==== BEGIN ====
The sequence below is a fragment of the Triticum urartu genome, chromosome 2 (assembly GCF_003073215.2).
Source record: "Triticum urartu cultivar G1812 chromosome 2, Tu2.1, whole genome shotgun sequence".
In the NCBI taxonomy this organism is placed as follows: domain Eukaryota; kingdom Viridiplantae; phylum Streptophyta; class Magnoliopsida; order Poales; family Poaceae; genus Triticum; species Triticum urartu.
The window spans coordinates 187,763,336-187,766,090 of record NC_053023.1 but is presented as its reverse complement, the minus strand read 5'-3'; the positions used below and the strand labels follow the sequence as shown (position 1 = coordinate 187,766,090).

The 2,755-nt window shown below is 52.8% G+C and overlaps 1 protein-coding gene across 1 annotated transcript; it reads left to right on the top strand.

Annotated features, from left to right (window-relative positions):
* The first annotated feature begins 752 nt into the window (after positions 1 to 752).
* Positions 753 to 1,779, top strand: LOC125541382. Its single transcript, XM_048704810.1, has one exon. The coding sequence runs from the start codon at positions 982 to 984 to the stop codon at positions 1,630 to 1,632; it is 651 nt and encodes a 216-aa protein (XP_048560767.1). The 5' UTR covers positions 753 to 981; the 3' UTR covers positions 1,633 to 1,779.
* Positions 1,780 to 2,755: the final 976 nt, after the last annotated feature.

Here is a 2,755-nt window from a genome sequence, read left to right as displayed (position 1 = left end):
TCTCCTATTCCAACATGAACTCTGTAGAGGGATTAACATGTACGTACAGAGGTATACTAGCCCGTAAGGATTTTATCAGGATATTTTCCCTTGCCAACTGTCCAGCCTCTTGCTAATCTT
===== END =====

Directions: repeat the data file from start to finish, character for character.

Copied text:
The sequence below is a fragment of the Triticum urartu genome, chromosome 2 (assembly GCF_003073215.2).
Source record: "Triticum urartu cultivar G1812 chromosome 2, Tu2.1, whole genome shotgun sequence".
In the NCBI taxonomy this organism is placed as follows: domain Eukaryota; kingdom Viridiplantae; phylum Streptophyta; class Magnoliopsida; order Poales; family Poaceae; genus Triticum; species Triticum urartu.
The window spans coordinates 187,763,336-187,766,090 of record NC_053023.1 but is presented as its reverse complement, the minus strand read 5'-3'; the positions used below and the strand labels follow the sequence as shown (position 1 = coordinate 187,766,090).

The 2,755-nt window shown below is 52.8% G+C and overlaps 1 protein-coding gene across 1 annotated transcript; it reads left to right on the top strand.

Annotated features, from left to right (window-relative positions):
* The first annotated feature begins 752 nt into the window (after positions 1 to 752).
* Positions 753 to 1,779, top strand: LOC125541382. Its single transcript, XM_048704810.1, has one exon. The coding sequence runs from the start codon at positions 982 to 984 to the stop codon at positions 1,630 to 1,632; it is 651 nt and encodes a 216-aa protein (XP_048560767.1). The 5' UTR covers positions 753 to 981; the 3' UTR covers positions 1,633 to 1,779.
* Positions 1,780 to 2,755: the final 976 nt, after the last annotated feature.

Here is a 2,755-nt window from a genome sequence, read left to right as displayed (position 1 = left end):
TCTCCTATTCCAACATGAACTCTGTAGAGGGATTAACATGTACGTACAGAGGTATACTAGCCCGTAAGGATTTTATCAGGATATTTTCCCTTGCCAACTGTCCAGCCTCTTGCTAATCTT